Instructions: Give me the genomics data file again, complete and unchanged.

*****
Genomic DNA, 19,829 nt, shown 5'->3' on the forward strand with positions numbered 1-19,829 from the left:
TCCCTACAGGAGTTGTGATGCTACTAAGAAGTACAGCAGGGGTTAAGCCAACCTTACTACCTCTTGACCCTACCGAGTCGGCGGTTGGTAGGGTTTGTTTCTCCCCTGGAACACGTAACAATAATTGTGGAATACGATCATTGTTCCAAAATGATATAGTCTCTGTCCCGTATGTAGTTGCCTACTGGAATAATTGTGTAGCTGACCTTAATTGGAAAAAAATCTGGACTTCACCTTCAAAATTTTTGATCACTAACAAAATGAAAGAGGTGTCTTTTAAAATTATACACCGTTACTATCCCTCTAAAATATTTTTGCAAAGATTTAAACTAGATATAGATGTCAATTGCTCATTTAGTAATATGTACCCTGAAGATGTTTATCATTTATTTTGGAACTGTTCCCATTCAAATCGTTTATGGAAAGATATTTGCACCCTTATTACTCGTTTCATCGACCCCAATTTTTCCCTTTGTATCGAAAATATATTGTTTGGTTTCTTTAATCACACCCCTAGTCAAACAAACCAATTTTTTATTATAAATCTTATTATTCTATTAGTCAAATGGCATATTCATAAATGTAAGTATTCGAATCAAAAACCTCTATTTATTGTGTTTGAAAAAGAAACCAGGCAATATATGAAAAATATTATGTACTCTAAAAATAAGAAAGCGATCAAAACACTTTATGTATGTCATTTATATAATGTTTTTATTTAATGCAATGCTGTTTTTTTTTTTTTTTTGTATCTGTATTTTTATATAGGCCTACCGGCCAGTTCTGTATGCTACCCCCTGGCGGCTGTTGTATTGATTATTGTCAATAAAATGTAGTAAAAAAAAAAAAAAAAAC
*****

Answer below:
Genomic DNA, 19,829 nt, shown 5'->3' on the forward strand with positions numbered 1-19,829 from the left:
TCCCTACAGGAGTTGTGATGCTACTAAGAAGTACAGCAGGGGTTAAGCCAACCTTACTACCTCTTGACCCTACCGAGTCGGCGGTTGGTAGGGTTTGTTTCTCCCCTGGAACACGTAACAATAATTGTGGAATACGATCATTGTTCCAAAATGATATAGTCTCTGTCCCGTATGTAGTTGCCTACTGGAATAATTGTGTAGCTGACCTTAATTGGAAAAAAATCTGGACTTCACCTTCAAAATTTTTGATCACTAACAAAATGAAAGAGGTGTCTTTTAAAATTATACACCGTTACTATCCCTCTAAAATATTTTTGCAAAGATTTAAACTAGATATAGATGTCAATTGCTCATTTAGTAATATGTACCCTGAAGATGTTTATCATTTATTTTGGAACTGTTCCCATTCAAATCGTTTATGGAAAGATATTTGCACCCTTATTACTCGTTTCATCGACCCCAATTTTTCCCTTTGTATCGAAAATATATTGTTTGGTTTCTTTAATCACACCCCTAGTCAAACAAACCAATTTTTTATTATAAATCTTATTATTCTATTAGTCAAATGGCATATTCATAAATGTAAGTATTCGAATCAAAAACCTCTATTTATTGTGTTTGAAAAAGAAACCAGGCAATATATGAAAAATATTATGTACTCTAAAAATAAGAAAGCGATCAAAACACTTTATGTATGTCATTTATATAATGTTTTTATTTAATGCAATGCTGTTTTTTTTTTTTTTTTGTATCTGTATTTTTATATAGGCCTACCGGCCAGTTCTGTATGCTACCCCCTGGCGGCTGTTGTATTGATTATTGTCAATAAAATGTAGTAAAAAAAAAAAAAAAAAC